The Food and Drug Administration (FDA) has announced plans to take decisive action against the high amounts of trans fat found in the diet of the average American. This plan involves revoking the designation of partially hydrogenated oils as “generally recognized as safe” (GRAS).
As a result, food companies seeking to include partially hydrogenated oils in their products would have to gain FDA approval. The FDA has basically said that they will not grant that approval.
In 2006, the FDA began requiring food companies to include the amount of trans fat included in their products on their Nutrition Facts panel. Some companies responded to this requirement by changing their recipes to include smaller amounts of trans fat or to eliminate trans fat completely. However, a Harvard University Study released in May 2013 found that a majority of food manufacturers and restaurants are still using trans fat.
When the FDA released the 2006 labelling requirements, the food industry initially responded by attempting to remove trans fat from the food they produce. Between 2007 and 2008, a 30% reduction in the amount of trans fat included in foods sold in the United States was noted. However, that number dropped to a minuscule 3% in the foods produced between 2010 and 2011.
Despite the FDA efforts to completely remove trans fat from the American diet, there is a loophole. The labelling requirement states that food with more than 0.5 gram of trans fat must include “trans fat” in their ingredient list and the Nutrition Facts label for the product must include the amount of trans fat per serving. Food that contains less than 0.5 gram of trans fat can be labelled as 0 percent trans fat or 0 grams trans fat.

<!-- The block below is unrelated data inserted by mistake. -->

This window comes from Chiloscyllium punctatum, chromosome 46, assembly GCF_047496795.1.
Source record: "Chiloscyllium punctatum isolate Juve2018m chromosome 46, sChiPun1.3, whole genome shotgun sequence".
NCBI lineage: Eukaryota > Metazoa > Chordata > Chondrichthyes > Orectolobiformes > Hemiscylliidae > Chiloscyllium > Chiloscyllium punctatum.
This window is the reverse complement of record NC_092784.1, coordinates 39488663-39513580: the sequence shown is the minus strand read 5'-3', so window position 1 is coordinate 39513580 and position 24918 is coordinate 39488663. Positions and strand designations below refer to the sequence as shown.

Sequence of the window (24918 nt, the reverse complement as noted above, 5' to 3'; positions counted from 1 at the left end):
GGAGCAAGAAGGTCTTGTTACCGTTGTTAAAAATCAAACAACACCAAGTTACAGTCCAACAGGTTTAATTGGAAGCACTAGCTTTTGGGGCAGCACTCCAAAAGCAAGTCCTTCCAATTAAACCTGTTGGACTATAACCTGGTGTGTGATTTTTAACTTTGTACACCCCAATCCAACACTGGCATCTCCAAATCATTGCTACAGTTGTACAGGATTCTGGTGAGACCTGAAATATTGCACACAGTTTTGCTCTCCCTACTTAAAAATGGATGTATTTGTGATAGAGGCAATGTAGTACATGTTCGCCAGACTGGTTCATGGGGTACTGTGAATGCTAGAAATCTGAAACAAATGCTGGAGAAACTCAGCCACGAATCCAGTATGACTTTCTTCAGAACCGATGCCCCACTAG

The problem is that this small amount of trans fat can add up throughout the day. The American Heart Association recommends a maximum of 2 grams trans fat per day. Snacking on foods that have 0.25 gram of trans fat in combination with foods that are higher in trans fat can easily put you over the recommended amount.
To avoid eating this “hidden” trans fat, look at the total fat content on the nutritional label. Food that have the lowest amount of saturated fats and include healthy fats, like canola or olive oil, are the best choice.
Why is the FDA so worried about trans fat? Although there are trace amounts of naturally occurring trans fat found in full-fat dairy products, beef, and lamb, most of the trans fat in the American diet is man-made. Trans fat is created when liquid vegetable oil is processed to become a solid fat. The food industry uses trans fat to extend the shelf life and improve the flavour and texture of processed foods.
The human body is not able to digest trans fat, so it passes through the digestive tract and settles in the arteries. Once trans fat has taken up residence in your arteries, it leads to heart disease. Not only does trans fat raise your bad cholesterol (LDL), it actually lowers your good cholesterol (HDL). The Centers for Disease Control and Prevention, estimates that man-made trans fat is responsible for 10,000-20,000 heart attacks and 3,000-7,000 deaths each year.
Many of our favourite foods include high amounts of trans fat. Microwave popcorn, canned bread and biscuit dough, donuts, cookies, french fries, and frozen pizza are just a few of the foods we love that are often full of trans fat.
Most snacks, desserts, and fried foods contain this dangerous additive. Read the nutritional labelling as you shop and choose the items that exclude trans fat and are low in saturated fat.
Another way to control the amount of trans fat in your favourite snacks and sweet treats is to make them in your own kitchen.
harvard.edu/nutritionsource/transfats/;https://www.webmd.com/food-recipes/understanding-trans-fats; Image courtesy of Toa55 / FreeDigitalPhotos.net